Oct. 21, 1947: Strong wind fans the flames of fires already burning for three days on Mount Desert Island, boosting the area burned from about 169 acres to more than 2,000. On the afternoon of the next day, the wind changes and pushes the fire directly toward Bar Harbor.

It travels 6 miles in less than three hours, destroying 67 majestic summer cottages on Millionaires Row; they never are replaced. Five hotels and 170 permanent homes also are destroyed.

Heading in other directions, the fire also destroys the Jackson Laboratory. About 400 people flee on boats before the roads, blocked by fire, can be opened again. When the fire is declared under control on Oct. 27, the total area burned on the island comprises 17,188 acres, including more than 10,000 on Cadillac Mountain and elsewhere in Acadia National Park. Property damage exceeds $23 million – equal to about in $267 million in 2019.

The island’s blazes are part of the wave of fires that sweep over southern and eastern Maine in 1947, “the year Maine burned.” Among other results, the fires change the composition of the forest on Mount Desert Island. It eradicates mature stands of spruce and fir. Birch, aspen and oak trees take their place, giving Acadia National Park a palette of fall foliage colors that it did not display earlier.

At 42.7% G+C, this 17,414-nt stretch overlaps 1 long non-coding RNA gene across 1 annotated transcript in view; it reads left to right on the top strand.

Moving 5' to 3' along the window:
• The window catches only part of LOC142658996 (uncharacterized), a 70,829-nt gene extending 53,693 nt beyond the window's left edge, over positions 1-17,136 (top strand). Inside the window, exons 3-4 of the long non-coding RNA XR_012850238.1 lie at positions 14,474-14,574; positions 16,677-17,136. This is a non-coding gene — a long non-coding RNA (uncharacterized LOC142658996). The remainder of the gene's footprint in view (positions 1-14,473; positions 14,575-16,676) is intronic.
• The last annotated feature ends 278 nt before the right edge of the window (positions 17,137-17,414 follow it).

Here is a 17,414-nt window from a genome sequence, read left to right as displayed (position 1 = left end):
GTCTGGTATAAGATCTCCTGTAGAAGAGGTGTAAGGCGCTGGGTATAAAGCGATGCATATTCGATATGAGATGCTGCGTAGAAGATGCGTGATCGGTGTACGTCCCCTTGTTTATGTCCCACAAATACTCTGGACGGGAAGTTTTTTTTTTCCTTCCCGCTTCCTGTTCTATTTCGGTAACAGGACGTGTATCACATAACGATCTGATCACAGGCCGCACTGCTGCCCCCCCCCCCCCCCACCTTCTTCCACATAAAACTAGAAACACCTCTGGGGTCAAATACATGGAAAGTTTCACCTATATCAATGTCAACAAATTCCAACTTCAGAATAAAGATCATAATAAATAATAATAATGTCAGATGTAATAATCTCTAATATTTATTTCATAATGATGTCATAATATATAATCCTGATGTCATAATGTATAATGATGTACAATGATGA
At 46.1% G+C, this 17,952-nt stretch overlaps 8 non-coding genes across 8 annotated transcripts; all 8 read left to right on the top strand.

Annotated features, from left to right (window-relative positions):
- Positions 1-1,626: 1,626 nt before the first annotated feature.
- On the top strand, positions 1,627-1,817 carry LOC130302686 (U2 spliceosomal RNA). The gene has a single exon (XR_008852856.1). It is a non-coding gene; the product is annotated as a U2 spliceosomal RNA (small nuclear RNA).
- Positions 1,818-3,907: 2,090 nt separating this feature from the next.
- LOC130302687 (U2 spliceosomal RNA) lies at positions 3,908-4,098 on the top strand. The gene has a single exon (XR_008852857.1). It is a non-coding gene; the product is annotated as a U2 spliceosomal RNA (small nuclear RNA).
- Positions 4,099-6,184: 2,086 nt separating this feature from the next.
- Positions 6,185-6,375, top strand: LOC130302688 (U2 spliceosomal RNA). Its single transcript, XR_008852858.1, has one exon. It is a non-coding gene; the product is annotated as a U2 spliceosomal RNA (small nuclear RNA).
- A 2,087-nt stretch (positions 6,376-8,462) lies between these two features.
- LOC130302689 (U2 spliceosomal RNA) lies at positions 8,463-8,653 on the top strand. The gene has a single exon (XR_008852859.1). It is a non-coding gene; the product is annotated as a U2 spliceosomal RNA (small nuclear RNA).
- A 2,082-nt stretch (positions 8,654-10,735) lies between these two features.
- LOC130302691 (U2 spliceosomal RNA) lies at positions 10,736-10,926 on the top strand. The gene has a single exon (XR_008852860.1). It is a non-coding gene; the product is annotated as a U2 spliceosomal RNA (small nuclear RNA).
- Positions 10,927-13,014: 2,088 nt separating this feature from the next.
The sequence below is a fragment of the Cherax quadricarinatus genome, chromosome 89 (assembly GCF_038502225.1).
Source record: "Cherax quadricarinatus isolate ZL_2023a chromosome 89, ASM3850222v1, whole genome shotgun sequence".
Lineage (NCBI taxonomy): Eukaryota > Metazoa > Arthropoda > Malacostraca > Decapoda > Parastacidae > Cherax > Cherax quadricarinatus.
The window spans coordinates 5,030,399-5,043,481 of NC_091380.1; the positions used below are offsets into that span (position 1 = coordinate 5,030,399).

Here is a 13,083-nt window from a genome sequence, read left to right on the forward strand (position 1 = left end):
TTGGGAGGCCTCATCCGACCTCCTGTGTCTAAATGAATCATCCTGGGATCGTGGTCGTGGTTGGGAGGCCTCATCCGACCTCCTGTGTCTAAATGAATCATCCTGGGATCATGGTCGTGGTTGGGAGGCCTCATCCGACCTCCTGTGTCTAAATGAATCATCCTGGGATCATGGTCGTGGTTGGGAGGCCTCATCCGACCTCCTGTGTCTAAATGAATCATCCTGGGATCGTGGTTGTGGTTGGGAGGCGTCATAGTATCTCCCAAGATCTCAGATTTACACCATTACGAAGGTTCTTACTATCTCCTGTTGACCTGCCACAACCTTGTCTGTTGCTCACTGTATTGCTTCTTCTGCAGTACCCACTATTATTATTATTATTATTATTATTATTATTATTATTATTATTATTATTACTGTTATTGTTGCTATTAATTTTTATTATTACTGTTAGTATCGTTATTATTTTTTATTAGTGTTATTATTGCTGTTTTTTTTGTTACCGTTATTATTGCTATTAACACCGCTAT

Motels and other businesses catering to short-term tourists replace the summer cottages of the wealthy, but probably the latter would have disappeared even without the fire. That aspect of Bar Harbor life had been in decline since the 1890s, and many of the grand homes were demolished before the fire struck.

Joseph Owen is an author, retired newspaper editor and board member of the Kennebec Historical Society. Owen’s book, “This Day in Maine,” can be ordered at islandportpress.com. To get a signed copy use promo code signedbyjoe at checkout. Joe can be contacted at: [email protected]


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